Hitching a ride, trusting a partner, marrying the same person three times
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When I was a sophomore in high school, I took French in room E3. Every day, between second and third periods, I walked down the thronged, noisy corridor and reached out to open the door to E3, a heavy wooden door with a round knob and a narrow window at the top.
On the first day of my senior year, I was assigned history in E3. It was only when I walked down the corridor that I realized I’d had French in this same room. My memory of the door was vivid. It was exactly the same door, in exactly the same corridor. Yet it was completely different. The difference was not anything my senses could grasp; it was not a color or a smell or a sound. But the atmosphere of feeling that surrounded those doors was different. Side by side there in front of me, they were two different doors.
Last summer, I was driving through the country past a familiar landscape of rolling hills — grassy pastures spotted with oak trees and cows. I usually see the road as the axis of the landscape, along which the scenery arranges itself. A fence runs parallel to the road, grass sprouts up at the edge, trees grow close to it or farther back, houses face it and are connected to it by driveways. The road dominates; everything else is in relation to it.
This day I saw it another way. I saw the grass and fields and trees as unbroken, continuous countryside stretching out to the horizon, and the road as something flimsy and arbitrary, painted across it like a stripe. The road was no longer the center of everything. It was more like a humble path through a great park. I was in the same place; nothing was different. But the relationship of the road to the land had changed.
What we “see” is the result of light hitting the retina and creating nerve signals that are translated by the mind into a picture. The outside world doesn’t travel directly through my eyes. All I see is an interpretation of a pattern of dots of light. I can’t know what’s really out there; I see only a kind of movie projected on the inside of my skull. It is a true-enough movie so that if I stretch out my hand I can touch the objects I see. I don’t bump into things when I walk around. But the meaning of what I see is created by my mind.
I’m ordinarily unaware that a feeling hangs like a mist around what I see and makes it look the way it does. I’m rarely aware of this because it’s always happening; I’m always looking through filters of feeling just as I’m always looking through the air. Only on rare occasions, when by chance I experience the same object in two very different ways, do I become aware of what my mind is doing.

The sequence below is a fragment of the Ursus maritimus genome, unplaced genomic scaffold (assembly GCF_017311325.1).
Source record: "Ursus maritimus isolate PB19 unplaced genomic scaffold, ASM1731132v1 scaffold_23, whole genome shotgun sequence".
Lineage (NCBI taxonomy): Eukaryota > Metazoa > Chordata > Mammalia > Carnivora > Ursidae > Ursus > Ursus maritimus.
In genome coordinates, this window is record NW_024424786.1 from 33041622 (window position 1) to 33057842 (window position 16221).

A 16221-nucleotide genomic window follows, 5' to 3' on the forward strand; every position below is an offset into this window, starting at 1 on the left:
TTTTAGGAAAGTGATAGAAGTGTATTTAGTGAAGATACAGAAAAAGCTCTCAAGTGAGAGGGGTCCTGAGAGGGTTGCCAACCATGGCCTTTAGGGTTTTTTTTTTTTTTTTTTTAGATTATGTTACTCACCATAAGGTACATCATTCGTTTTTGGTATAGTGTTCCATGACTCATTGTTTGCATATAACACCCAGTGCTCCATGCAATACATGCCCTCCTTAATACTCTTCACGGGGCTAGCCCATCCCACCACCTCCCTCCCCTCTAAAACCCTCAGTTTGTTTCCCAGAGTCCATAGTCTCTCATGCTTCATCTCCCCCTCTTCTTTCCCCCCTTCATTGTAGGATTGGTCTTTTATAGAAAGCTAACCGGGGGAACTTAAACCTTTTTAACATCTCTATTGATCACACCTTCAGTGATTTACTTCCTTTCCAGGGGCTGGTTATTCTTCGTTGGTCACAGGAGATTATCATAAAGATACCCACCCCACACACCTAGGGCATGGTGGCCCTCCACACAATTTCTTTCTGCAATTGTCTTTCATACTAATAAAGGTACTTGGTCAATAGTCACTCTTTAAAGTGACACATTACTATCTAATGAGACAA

Now I arrive at my koan: how is my Zen teacher like the door and the road? A person is not the same as a slab of wood or a strip of asphalt. Those are inanimate objects; they have no inner life, no volition, no power to move and change. And yet I sometimes think that a Zen teacher’s job is to come as close as possible to being an inanimate object disguised as a person — or maybe a person disguised as an inanimate object.
I sit across from my teacher, a motionless figure in black. Today she smiles at me. Another day she listens with a face of stone; my words hit against her and drop unnoticed to the floor. Am I doing all right? Am I getting it? Is she impatient with my lack of progress? She won’t tell me.
I struggle and struggle with my teacher. It would be more peaceful to sit before a tape recorder and listen, responding during gaps provided on the tape. Then I would know there was nothing to figure out. But when I find myself facing a person, up come all the behaviors that I direct at people. I try to please. I try to get a reaction. I get a reaction I don’t want, and I’m dismayed, or embarrassed, or hurt. What have I done wrong? What is she thinking? What does she want from me? I want to know where I am.
Hard as I try, though, I cannot find her the way I have found others in my life. Those others are clear to me: I know who I am when I’m with them. Over the years, we have edged into position with each other; we fit together a certain way and know what to expect. It’s like a choreographed dance: I’ll move here, you move there. I’ll step over this way, you step that way. We’ve mastered it.
But what if one person refuses to dance? I step back, she stays put. I move that way, she stays put. What then? Then I am dancing all by myself.
I rage at my teacher. I bang my fists against her wall. “Teacher! Where are you? What do you really think? Where is the real you?” No answer.
It didn’t occur to me to do this with the road through the hills, or the door to E3. I never said, “Door! What’s going on with you? Who are you really? Which door is the real door?” I knew the door hadn’t changed. It remained the same, and I had to see that the change was in me. “Look,” said the door, appearing to shift back and forth, “this is what your mind does.” Isn’t my teacher like this door? I see her one day this way and one day that way; I try to decide which of my hundred pictures of her is the true one. “Look,” says her unmoving presence, “this is what your mind does.”
Of course, something is going on in her. She is a person, and not a door, not a piece of the landscape. But whatever it is, I can’t get at it; it does me no good. I am forced to see finally that all I have to work with is my own rage, fear, and longing, my own trembling hands and banging heart, my own unverified picture of what stands before me in the world.
Understanding this, I may someday stop trying to make the world explain itself. I may give up on finding a hard and fast truth that I can place myself in relation to, and instead pay attention to this rising and falling and shifting and changing — which seems, I have to admit, the only fitting object of study.